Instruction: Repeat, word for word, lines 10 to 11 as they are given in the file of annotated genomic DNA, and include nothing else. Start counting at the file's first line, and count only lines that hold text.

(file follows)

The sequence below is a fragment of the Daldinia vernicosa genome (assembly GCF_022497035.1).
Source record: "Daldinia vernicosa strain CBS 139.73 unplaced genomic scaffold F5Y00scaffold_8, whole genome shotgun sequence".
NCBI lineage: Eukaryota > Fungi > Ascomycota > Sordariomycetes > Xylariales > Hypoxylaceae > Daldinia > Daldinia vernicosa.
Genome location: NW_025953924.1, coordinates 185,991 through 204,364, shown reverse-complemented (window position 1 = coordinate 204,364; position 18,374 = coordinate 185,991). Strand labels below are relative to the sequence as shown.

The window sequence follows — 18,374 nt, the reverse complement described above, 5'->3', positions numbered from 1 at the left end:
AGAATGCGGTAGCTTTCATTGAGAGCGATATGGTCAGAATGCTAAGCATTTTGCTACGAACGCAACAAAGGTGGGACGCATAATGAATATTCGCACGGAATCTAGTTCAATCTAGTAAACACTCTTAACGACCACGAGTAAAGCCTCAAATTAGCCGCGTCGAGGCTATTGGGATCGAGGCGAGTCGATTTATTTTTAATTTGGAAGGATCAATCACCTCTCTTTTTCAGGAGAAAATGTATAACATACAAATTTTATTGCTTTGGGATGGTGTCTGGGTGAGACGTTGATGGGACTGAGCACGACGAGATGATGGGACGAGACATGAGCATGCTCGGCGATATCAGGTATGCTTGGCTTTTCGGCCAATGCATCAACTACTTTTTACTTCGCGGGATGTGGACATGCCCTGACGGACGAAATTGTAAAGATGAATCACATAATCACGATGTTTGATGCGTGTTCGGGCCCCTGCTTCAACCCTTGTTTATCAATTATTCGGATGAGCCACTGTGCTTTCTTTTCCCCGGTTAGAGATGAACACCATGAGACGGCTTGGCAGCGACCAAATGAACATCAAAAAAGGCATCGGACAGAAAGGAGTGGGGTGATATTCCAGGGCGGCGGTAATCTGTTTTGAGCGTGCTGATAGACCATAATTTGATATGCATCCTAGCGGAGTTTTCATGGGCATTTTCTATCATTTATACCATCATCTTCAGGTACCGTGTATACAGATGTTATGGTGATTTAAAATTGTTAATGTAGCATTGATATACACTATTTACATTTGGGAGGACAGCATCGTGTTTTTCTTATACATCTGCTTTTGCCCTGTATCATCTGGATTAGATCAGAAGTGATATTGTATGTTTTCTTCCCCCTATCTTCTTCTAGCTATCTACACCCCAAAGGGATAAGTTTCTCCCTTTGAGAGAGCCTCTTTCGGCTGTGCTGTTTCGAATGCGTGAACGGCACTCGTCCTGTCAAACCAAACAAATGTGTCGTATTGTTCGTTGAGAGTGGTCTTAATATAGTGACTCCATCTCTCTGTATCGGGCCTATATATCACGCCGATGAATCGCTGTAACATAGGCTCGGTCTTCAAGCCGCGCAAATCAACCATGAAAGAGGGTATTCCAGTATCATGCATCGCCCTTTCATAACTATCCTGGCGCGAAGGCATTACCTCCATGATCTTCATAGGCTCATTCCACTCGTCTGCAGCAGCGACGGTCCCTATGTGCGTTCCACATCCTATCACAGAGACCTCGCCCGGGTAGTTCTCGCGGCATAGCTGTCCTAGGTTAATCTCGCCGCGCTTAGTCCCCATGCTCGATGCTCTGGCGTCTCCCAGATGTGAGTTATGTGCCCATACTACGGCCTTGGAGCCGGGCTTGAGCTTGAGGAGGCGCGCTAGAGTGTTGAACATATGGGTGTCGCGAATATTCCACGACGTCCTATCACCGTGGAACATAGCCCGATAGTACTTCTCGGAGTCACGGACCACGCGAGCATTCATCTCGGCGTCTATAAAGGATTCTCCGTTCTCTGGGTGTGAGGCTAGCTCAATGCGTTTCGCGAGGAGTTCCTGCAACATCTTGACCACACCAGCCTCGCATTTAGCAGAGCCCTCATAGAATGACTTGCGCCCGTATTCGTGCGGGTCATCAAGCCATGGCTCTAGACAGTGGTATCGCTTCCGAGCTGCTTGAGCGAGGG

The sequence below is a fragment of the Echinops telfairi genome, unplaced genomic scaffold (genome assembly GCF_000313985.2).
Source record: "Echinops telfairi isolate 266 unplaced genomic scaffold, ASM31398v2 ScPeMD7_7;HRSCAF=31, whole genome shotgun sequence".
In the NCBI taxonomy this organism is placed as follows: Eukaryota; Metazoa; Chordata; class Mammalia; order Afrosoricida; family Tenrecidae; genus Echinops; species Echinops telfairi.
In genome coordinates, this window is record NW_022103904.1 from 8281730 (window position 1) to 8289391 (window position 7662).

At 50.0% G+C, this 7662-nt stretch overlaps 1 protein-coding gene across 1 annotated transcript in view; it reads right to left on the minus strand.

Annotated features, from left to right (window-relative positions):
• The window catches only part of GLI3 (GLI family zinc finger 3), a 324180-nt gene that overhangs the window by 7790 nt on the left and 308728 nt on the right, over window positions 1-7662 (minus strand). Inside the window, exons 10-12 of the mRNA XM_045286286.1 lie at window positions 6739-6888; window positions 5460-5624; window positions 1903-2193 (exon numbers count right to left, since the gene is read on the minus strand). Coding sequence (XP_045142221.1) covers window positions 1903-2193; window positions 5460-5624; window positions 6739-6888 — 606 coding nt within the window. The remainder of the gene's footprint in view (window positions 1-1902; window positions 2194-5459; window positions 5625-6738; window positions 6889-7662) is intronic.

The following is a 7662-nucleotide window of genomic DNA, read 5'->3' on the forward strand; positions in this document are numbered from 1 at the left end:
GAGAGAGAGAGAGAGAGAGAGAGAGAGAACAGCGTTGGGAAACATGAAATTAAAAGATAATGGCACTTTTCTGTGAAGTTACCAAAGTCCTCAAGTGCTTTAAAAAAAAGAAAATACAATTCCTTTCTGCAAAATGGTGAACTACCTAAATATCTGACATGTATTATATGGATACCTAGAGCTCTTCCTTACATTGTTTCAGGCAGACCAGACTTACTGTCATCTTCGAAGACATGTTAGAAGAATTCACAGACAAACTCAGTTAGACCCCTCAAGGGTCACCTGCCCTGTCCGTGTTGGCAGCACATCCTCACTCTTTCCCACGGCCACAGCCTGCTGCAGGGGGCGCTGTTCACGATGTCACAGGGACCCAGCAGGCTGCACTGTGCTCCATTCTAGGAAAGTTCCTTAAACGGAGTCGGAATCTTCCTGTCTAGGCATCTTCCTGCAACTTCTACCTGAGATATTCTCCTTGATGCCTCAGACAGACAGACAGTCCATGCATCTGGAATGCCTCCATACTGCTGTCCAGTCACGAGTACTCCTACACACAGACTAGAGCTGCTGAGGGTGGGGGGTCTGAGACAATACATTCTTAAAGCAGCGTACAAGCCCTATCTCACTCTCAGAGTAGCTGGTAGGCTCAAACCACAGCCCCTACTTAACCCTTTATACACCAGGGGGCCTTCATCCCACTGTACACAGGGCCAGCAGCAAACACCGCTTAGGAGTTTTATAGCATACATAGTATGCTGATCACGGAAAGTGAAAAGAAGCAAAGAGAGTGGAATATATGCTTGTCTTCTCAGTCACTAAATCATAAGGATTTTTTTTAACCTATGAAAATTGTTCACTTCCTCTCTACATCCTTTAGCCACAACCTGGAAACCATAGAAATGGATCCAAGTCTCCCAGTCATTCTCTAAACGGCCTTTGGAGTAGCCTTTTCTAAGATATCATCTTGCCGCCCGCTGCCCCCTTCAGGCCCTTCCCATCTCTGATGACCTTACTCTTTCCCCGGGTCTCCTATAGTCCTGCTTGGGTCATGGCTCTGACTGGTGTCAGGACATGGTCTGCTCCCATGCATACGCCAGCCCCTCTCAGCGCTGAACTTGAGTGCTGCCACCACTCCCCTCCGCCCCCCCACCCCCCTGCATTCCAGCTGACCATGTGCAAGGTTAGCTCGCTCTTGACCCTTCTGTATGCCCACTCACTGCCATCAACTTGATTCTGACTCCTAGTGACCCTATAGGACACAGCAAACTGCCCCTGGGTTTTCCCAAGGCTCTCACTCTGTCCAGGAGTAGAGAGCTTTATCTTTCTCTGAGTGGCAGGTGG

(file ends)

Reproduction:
In genome coordinates, this window is record NW_022103904.1 from 8281730 (window position 1) to 8289391 (window position 7662).

At 50.0% G+C, this 7662-nt stretch overlaps 1 protein-coding gene across 1 annotated transcript in view; it reads right to left on the minus strand.